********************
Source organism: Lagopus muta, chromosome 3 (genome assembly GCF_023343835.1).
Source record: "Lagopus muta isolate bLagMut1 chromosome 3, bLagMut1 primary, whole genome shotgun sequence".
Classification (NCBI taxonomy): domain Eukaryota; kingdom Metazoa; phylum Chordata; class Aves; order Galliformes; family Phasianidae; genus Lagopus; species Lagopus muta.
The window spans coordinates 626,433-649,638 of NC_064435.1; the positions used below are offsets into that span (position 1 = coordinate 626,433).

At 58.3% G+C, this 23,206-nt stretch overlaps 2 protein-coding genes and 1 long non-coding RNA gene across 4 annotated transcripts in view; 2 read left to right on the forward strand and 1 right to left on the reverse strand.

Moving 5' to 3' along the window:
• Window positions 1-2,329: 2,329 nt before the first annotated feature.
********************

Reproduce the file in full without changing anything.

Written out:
Source organism: Lagopus muta, chromosome 3 (genome assembly GCF_023343835.1).
Source record: "Lagopus muta isolate bLagMut1 chromosome 3, bLagMut1 primary, whole genome shotgun sequence".
Classification (NCBI taxonomy): domain Eukaryota; kingdom Metazoa; phylum Chordata; class Aves; order Galliformes; family Phasianidae; genus Lagopus; species Lagopus muta.
The window spans coordinates 626,433-649,638 of NC_064435.1; the positions used below are offsets into that span (position 1 = coordinate 626,433).

At 58.3% G+C, this 23,206-nt stretch overlaps 2 protein-coding genes and 1 long non-coding RNA gene across 4 annotated transcripts in view; 2 read left to right on the forward strand and 1 right to left on the reverse strand.

Moving 5' to 3' along the window:
• Window positions 1-2,329: 2,329 nt before the first annotated feature.